71 Dale August 19, 2013 at 12:57 pm

My grandfather (b1892) had this one nailed to perfection. His office was just off the main entry– it was sacrosanct. We grandchildren had full run of the house… except there.

The last two homes I build had offices that would do Grandpa proud– manly oak desk and cadenzas. Photos of manly places, manly books about manly deeds and adventurers, and best of all his extremely manly WWI portrait peering down.

72 Daniel August 19, 2013 at 2:50 pm

Damn it Ed, your last remark made me giggle and real men don’t giggle!

73 Danny August 19, 2013 at 6:48 pm

Great article. I will be doing the same thing when I move into a place of my own later in the year. But I do have to agree, while some of the pieces are quite nice, in particular, the Eames chair, the costs for the pieces is much too expensive for me. I see myself perusing antique shops in person or online over the next few months/years. And while it will be a mans house, I will be calling on my female family members and females friends to give that requisite small female touch here and there.

74 E.T. August 19, 2013 at 7:20 pm

Um… wow. Got anything for a man cave on a short budget?

75 Tim August 19, 2013 at 10:45 pm

Something that I want in my cave is a fireplace. A nice, leather recliner (nothing like the above, not my style thanks), dog in front of the crackling fire and a good book in my hands with just a single light next to me to read by.

76 AJ January 12, 2014 at 11:30 pm

You can keep the modern stuff. I like the oversized leather chair look and the classic ‘dogs playing poker’ rug on the wall.

77 Jonathan January 17, 2014 at 2:04 pm

I agree AJ, nothing is as manly as the local gentleman’s club (the old meaning, not a strip joint).
Leather, atmosphere, and working-man’s luxury.

Currently in an apartment with no extra rooms for a man-room, but my wife is surprisingly willing to work with me on decor. Just got myself a solid maple wing-back with green silk and cashmere upholstery embroidered in a forest pattern with a matching ottoman. My mom had them for years, and had gotten them from a friend’s grandmother. Classic 80-year old sturdiness, comfort, and elegance with a manly color and feel. After a month or two, it smells like Vitalis, old Spice, and peipe tobacco, making it a truly manly piece.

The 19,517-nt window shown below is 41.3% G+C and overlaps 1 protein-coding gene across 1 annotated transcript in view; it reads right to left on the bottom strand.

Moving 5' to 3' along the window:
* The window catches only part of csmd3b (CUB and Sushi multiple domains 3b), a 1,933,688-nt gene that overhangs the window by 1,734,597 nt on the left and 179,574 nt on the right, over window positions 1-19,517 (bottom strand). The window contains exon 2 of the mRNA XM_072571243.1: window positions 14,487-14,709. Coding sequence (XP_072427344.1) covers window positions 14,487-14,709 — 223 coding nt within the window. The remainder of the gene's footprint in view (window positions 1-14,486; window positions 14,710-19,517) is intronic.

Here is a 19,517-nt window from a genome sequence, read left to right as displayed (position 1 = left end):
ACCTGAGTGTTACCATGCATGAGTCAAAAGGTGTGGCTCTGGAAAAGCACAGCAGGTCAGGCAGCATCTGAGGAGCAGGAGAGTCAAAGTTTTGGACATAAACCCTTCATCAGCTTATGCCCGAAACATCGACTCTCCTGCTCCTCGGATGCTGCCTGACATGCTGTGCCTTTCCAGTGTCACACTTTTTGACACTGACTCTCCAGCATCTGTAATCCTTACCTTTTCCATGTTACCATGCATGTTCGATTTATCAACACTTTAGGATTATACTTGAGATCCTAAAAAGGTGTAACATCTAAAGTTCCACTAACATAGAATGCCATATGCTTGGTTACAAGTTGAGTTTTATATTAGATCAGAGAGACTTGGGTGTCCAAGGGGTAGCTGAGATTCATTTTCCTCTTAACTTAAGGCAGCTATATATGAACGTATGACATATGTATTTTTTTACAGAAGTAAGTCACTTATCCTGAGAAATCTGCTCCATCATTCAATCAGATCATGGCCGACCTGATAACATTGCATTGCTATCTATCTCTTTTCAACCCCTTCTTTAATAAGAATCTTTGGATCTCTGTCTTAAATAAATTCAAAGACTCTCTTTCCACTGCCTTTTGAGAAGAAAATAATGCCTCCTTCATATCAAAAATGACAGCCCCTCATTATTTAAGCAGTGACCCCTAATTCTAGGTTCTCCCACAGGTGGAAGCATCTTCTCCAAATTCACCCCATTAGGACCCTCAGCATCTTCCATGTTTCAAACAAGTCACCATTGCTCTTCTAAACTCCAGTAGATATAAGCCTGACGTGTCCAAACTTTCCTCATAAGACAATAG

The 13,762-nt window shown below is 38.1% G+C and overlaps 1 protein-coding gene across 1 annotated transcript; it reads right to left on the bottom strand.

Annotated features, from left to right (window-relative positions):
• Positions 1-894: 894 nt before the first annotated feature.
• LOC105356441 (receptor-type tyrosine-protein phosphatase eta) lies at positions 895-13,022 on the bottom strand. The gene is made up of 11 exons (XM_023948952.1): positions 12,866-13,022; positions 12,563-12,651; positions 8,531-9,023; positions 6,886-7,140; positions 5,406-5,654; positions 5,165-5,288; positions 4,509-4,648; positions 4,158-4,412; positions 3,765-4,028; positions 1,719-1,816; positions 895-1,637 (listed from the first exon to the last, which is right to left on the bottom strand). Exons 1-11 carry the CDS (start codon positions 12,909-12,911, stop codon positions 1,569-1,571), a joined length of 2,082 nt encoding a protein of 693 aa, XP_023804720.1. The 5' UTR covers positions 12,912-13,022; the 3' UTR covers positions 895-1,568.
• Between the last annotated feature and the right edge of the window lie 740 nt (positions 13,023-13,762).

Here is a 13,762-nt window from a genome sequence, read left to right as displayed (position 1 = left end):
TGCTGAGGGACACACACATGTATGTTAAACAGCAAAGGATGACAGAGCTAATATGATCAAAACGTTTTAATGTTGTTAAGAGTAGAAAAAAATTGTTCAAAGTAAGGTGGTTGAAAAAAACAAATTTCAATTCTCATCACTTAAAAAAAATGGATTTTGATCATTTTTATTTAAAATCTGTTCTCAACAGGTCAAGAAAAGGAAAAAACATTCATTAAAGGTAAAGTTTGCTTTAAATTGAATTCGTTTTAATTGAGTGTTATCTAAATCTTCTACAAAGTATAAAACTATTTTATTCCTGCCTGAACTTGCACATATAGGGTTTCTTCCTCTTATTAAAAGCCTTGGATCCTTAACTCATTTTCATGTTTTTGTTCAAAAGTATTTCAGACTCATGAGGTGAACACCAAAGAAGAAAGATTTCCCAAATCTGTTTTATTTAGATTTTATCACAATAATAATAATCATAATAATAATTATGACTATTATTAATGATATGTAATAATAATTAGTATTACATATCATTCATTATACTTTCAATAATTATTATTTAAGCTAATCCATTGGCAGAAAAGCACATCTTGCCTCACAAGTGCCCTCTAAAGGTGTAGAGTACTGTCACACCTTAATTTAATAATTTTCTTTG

78 Steve Thompson February 10, 2014 at 11:07 am

I agree that things in the man space must have a deep meaning to the individual. My dad’s man room, a study at the far end of the second floor of the house with studio windows, was full (cluttered?) with his well stocked bookshelves, and an incredible assortment of items/weapons/pictures/art from all of th trips he had taken, and from his time in the far east in WWII. That coupled with the astounding collection of duck decoys and falconry equipment (he was an avid falconer) created a quite, dignified man space that profoundly affected me and my tastes, although i did not realize it at the time.

79 Steve Thompson February 10, 2014 at 11:09 am

The libarary at the Army and Navy Club in Washington DC (where I am a member) is an incredible man-space. Not only crowded with rare books and military memorabilia, a centerpiece is an ornately carved table from the Phillippine insurrection, which still bears filled bullet holes from when US troops overturned the table to use it as a barricade as they defended themselves from a guerilla assault.

80 Steve Thompson February 10, 2014 at 1:46 pm

If you ever are in the Petersburg, Virginia area, the Center Hill Mansion Museum has a men’s smoking room (decorated in true Federal Period style). Of note is a dark wood cabinet, a gaming table, and an antique Arabian chair. Also the artwork is quite impressive.